On “The X-Ray of Civilization…”

Posted by | George William Price | Posted on | November 5, 2014

I first encountered the work of David Wojnarowicz a few years ago whilst interning for the New York City based arts organization Electronic Arts Intermix (EAI). I had been asked to research his expansive practice for an upcoming panel discussion David Wojnarowicz: Motion Rhythms and was instructed that I would need to visit Fales Library and Special Collections at New York University in order to do so. Here I was, an Englishman in New York, which at that time was an unfamiliar city, about to undertake an extended period of research on an unfamiliar artist with only a copy of his Close to the Knives: A Memoir of Disintegration for reference—a book that I studied closely whilst inside my shoebox of a room located in a grotty ground floor apartment in Crown Heights, Brooklyn.

Still from A Fire in My Belly (David Wojnarowicz, 1986-1987). Courtesy of Electronic Arts Intermix.

Still from A Fire in My Belly (David Wojnarowicz, 1986-1987). Courtesy of Electronic Arts Intermix.

My first Monday in NYC I began the long, arduous, and immensely intimidating process of sifting through the seemingly infinite number of papers, objects, and everyday ephemera that make up the David Wojnarowicz Papers. Other the next three months I would divide my time between the EAI office and Fales Library. In the library I would place my personal items in a locker, surrender my identification to the librarian, and seat myself down at my assigned table, waiting for the first of many Wojnarowicz artifacts to be brought out to me.

Still from A Fire in My Belly (David Wojnarowicz, 1986-1987). Courtesy of Electronic Arts Intermix.

Still from A Fire in My Belly (David Wojnarowicz, 1986-1987). Courtesy of Electronic Arts Intermix.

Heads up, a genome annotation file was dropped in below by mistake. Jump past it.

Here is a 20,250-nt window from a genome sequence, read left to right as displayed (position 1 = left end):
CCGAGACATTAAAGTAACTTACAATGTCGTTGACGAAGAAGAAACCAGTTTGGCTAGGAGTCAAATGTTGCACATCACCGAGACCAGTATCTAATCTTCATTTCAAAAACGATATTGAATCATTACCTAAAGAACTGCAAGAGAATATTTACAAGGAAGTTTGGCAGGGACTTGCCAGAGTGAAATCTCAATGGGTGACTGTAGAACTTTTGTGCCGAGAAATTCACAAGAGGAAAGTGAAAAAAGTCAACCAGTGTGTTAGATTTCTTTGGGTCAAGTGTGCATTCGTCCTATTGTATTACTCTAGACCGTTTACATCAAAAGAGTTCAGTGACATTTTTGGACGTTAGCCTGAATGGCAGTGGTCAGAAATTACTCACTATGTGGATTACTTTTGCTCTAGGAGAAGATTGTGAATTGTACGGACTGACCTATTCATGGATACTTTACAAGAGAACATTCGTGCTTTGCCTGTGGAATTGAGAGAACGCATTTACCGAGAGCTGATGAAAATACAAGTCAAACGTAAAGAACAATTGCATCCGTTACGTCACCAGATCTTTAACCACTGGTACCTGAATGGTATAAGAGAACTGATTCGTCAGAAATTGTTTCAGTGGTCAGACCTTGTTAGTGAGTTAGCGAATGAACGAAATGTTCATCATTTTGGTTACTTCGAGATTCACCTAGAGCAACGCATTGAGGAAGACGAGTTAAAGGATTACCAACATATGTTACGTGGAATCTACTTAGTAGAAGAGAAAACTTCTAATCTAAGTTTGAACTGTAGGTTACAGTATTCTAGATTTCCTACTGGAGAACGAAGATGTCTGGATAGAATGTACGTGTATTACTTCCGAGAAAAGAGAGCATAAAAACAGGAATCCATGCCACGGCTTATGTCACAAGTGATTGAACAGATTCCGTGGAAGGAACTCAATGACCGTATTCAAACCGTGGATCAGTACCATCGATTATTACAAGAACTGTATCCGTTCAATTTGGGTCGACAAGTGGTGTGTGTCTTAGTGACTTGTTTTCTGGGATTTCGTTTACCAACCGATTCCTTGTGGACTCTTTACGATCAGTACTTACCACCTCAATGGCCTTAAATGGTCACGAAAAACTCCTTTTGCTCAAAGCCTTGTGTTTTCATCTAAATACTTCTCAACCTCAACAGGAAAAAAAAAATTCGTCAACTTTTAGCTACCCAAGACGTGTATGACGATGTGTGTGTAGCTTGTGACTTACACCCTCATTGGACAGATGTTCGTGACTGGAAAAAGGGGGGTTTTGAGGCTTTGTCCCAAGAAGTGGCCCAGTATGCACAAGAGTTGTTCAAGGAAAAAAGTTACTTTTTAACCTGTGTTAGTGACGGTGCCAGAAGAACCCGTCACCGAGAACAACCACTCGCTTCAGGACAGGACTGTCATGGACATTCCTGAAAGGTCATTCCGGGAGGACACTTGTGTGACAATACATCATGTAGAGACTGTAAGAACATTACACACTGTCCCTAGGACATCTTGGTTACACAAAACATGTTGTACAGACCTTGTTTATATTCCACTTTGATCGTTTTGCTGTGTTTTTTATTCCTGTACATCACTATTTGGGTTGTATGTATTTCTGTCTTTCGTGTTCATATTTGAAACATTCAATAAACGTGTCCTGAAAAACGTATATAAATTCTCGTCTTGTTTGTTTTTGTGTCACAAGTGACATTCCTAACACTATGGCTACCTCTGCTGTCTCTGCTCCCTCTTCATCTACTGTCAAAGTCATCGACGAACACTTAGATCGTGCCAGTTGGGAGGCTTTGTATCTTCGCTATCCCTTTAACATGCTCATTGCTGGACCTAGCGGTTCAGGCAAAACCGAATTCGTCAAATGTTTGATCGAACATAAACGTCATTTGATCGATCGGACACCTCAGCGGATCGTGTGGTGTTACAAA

The library itself is unremarkable, a grey box, filled with grey furniture and graduate student workers, but what it holds is utterly astounding. Forming only a small part of the Downtown Collection, which in turn only forms a small part of the Fales collection, the David Wojnarowicz Papers are comprised of 175 boxes of journals, correspondence, manuscripts, photography, film, video and audio works, source and production materials, objects, and ephemera. I found myself absorbed in Wojnarowicz’s world whilst in parallel discovering a contemporaneous one outside the confines of the library—New York City. Wojnarowicz was to become my guide for my short stay in this strange American beast. He would allow me to discover the Lower East Side, walk along the piers of the West Side, and frequent the place he spent much of his formative years in working as a hustler—Times Square. Those areas had been long since gentrified by the time I had arrived, but they still acted as vessels for those memories Wojnarowicz described in his writings and recordings. These were memories that Wojnarowicz’s distinctive voice regaled to me through his diary entries, recorded on mini-cassettes, that I would spend hours listening to—sometimes fully engaged and taking notes, at other times lulled into a dreamy slumber by archive fatigue. That retreat to slumber was repeatedly punctuated by Wojnarowicz’s piercing monologues:

There is really no difference between memory and sight, fantasy and actual vision. Vision is made of subtle fragmented movements of the eye. These fragmented pieces of the world are turned and pressed into memory before they can register in the brain. Fantasized images are actually made up of millions of disjointed observations collected and collated into forms and textures of thought.

Wojnarowicz’s fantasized images were crucial for my understanding of a politicized contemporary Queer culture and became my central point of access to discover contemporaries of his such as the incredible Tom Rubnitz and the hell-raising Tommy Turner. These artists were instrumental in developing a Queer community in New York City’s Lower East Side that enabled the survival of Queer culture even during a time when bodily plague and governmental inaction amounted to mass genocide. I believe that tomorrow’s screening at Conversations at the Edge is import to see, not just for the aesthetic value of the works being screened, but to better understand the political and cultural environment of a Queer New York City during the 1980’s.

Still from Listen to This (Tom Rubnitz, 1992). Courtesy of Video Data Bank.

Still from Listen to This (Tom Rubnitz, 1992). Courtesy of Video Data Bank.

George William Price is an arts administrator and scholar specializing in alternative forms of moving image media. He is the program assistant for Conversations at the Edge at the School of the Art Institute of Chicago, where he is a candidate for a Masters in Arts Administration and Policy (exp. 2015). 

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